It’s a disturbing statistic.
Two thirds of Americans are overweight or obese according to National Health and Nutrition Examination Survey, 2009–2010.
Which means chances are you know someone personally who may have struggled with what’s known as “yo-yo dieting.”
That someone might even be you.
Because it affects so many people, today I’m going to take a look at what causes yo-yo dieting and whether or not it’s harmful to your health.
The actual term “yo-yo dieting” was coined by American scientist and renowned obesity expert Kelly David Brownell in the 1980s. It’s also known as the “yo-yo effect” and “weight cycling.”
The definition of yo-yo dieting is “repeated losses and regains of body weight.”
Here are the basic steps of how it occurs:
Step 1: You go on a low calorie diet of say 1,000 calories a day.
Step 2: Your body then goes into what’s called famine mode. Famine mode is when your body thinks it’s starving so it adjusts by slowing down your metabolism. It conserves fat and begins to burn muscle instead (which means you’ll burn fewer calories and lose less weight.)
Step 3: After a while 1,000 calories per day becomes more difficult to maintain. Hunger, fatigue and even depression may occur.
Step 4: You go back to your old eating habits. Anything over your 1,000 calorie a day intake results in you gaining weight.
Step 5: Within months you are right back where you started (or possibly even heavier) so you go back to step one and start all over again.
Can you relate even a little bit to the above?
There’s a good chance you can as it’s estimated that, at any given time, approximately 108 million Americans are trying to lose weight. What’s more, the typical dieter attempts to lose weight four times each year.
Recently the world did receive good news when it comes to yo-yo dieting.
For the longest time, it was thought that yo-yo dieting actually damaged your metabolism. Meaning that with each successive yo-yo dieting cycle, it made it more difficult for you to lose weight.
A 2013 study published in the journal Metabolism found yo-yo dieting does not damage metabolism.
Having said that, yo-yo dieting can definitely be detrimental to your health. I’ve put together five reasons you should avoid yo-yo dieting at all costs. Yo-yo dieting…
- Increases your stress hormone – When you go on a low calorie diet, your body emits more of the stress hormone cortisol. In an article published on the Psychology Today website, athlete and author Christopher Bergland calls cortisol “public enemy number 1.” He writes that “Scientists have known for years that elevated cortisol levels: interfere with learning and memory, lower immune function and bone density, increase weight gain, blood pressure, cholesterol, heart disease… The list goes on and on.” Clinical studies done by Yale University (and many other universities) found that bringing cortisol levels down can reduce body-fat levels, control blood pressure, improve insulin sensitivity, balance blood sugar levels, and control appetite.
- Boosts up the level of other hormones – Integrative medicine physician Andrea Pennington, MD, says that “Repeated crash dieting increases metabolic hormones, such as insulin, and elevates levels of sex hormones, including estrogen. These changes cause you to start putting on weight around your middle, which research has linked to insulin resistance, diabetes, high blood pressure, and heart disease.”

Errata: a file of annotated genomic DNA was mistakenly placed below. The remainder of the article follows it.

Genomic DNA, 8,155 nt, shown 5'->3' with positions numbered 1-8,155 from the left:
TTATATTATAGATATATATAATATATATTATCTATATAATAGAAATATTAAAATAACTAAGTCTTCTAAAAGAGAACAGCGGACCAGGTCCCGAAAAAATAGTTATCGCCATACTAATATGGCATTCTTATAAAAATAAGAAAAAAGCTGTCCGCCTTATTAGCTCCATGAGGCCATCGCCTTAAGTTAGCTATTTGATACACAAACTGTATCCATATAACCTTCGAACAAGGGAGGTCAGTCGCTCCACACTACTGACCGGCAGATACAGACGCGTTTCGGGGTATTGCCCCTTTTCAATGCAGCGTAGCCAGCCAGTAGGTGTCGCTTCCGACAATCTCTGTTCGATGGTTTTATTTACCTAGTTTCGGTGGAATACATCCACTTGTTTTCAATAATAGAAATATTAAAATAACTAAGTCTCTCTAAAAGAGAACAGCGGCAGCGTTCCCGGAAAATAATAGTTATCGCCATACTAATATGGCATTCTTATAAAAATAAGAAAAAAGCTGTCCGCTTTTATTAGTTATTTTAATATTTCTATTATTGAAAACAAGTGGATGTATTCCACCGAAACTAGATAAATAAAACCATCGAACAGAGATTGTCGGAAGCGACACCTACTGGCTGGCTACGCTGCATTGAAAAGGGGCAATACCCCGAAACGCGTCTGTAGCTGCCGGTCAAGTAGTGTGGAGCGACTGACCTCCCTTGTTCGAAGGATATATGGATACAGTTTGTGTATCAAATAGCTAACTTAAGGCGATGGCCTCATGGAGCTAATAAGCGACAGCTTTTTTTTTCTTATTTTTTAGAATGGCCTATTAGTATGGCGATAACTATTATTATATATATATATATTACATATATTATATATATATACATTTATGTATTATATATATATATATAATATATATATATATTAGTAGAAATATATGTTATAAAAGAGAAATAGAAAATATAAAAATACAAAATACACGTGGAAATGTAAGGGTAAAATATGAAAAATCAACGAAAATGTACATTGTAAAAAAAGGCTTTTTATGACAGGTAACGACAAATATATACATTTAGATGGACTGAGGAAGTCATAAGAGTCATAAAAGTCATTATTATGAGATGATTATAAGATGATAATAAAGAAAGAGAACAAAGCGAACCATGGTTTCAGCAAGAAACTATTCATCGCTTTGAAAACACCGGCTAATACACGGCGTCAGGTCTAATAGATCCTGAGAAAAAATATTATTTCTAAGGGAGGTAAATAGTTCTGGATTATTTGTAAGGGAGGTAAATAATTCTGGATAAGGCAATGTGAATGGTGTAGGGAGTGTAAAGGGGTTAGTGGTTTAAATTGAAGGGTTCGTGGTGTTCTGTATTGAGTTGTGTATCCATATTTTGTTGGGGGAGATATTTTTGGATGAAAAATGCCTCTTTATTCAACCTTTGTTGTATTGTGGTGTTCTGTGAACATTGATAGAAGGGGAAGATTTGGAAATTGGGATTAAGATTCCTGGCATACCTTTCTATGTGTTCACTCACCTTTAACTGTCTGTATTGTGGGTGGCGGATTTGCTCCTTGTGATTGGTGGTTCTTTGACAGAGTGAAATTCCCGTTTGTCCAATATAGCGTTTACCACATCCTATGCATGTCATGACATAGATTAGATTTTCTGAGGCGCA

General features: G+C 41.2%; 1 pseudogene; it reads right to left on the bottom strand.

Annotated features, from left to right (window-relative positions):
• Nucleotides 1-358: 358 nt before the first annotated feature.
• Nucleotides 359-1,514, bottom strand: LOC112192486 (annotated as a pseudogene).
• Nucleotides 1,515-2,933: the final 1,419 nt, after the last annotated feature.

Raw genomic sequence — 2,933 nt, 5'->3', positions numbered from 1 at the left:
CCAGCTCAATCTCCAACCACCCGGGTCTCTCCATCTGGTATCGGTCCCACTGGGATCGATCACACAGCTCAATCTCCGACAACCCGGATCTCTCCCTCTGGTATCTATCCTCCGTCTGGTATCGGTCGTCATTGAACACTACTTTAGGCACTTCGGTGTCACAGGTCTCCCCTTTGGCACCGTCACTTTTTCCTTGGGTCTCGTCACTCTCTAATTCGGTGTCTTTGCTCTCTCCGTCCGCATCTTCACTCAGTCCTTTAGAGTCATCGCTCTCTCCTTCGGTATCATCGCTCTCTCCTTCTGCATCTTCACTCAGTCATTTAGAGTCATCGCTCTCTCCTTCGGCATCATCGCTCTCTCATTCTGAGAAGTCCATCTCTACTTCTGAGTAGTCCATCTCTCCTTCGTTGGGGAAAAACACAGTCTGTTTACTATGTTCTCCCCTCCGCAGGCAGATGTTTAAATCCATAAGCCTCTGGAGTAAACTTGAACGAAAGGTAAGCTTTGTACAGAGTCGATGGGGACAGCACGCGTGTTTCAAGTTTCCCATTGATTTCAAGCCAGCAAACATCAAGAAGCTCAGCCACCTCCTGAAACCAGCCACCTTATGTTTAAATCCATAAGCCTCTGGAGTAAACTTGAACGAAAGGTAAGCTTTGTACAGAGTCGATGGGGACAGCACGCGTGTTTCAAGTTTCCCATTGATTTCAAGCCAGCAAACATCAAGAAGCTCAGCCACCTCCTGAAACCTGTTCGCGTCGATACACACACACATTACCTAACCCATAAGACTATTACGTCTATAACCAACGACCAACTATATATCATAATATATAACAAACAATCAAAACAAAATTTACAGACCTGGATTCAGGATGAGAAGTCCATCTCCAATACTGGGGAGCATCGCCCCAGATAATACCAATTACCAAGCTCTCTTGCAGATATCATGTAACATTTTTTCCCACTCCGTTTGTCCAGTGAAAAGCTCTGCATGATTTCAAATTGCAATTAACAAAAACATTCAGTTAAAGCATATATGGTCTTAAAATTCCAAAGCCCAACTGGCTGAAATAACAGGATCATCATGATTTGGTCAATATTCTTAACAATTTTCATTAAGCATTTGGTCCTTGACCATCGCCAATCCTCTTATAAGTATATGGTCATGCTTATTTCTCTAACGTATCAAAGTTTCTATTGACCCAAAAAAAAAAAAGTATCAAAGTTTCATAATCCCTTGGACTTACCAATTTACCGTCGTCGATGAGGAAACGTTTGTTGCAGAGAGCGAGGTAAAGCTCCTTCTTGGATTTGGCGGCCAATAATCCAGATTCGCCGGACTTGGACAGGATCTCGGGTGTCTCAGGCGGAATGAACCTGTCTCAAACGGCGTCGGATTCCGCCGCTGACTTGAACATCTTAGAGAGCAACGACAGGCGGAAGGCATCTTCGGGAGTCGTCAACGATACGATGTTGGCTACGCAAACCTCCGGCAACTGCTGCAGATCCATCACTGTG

- Can play havoc with your confidence – If added stress wasn’t enough, yo-yo dieting can also give your confidence a severe beating. New York City dietician Keri Gans, RD, says, “The more times you go through the gain-lose-gain cycle, the less convinced you become that you can break free from the constant ups and downs. No one wants to diet forever; it’s hard work.”
- Could damage your heart – Women who weight-cycle five times or more during their lifetime may be damaging their hearts in the process according to a study published in Clinical Cardiology.
- It could damage your immune system – Cornelia Ulrich, M.D., of the Fred Hutchinson Cancer Research Center in Seattle, did a study that found that women who repeatedly lost and gained weight had lower immune function, particularly lower counts of natural killer cells. “These cells are important for fending off infections and are also vital in fighting the early stages of cancer,” Ulrich says. Women who had yo-yo dieted more than five times had a reduction by one third of their natural killer-cell activity.
So what’s the answer?
With being overweight so hazardous to one’s health, if you do have some extra pounds the answer is not to throw up your hands and say “I give up.”
Regular exercise is key. As is what you eat of course. For years we’ve been told that “diets don’t work.” It’s true, they don’t. While you may lose weight, chances are you’ll gain it all back (and possibly more) once you revert back to your old way of eating.
The key is not to diet, but to change your day to day eating habits for life. Because here’s the thing, it’s often not how much someone eats, but what they eat.
Education is the key. You must learn to eat healthy in a way that is sustainable for life. This means taking a balanced macronutrient (the three macronutrients are fat, protein and carbohydrates) approach to what you eat so that you can once and for all make yo-yo dieting a thing of the past.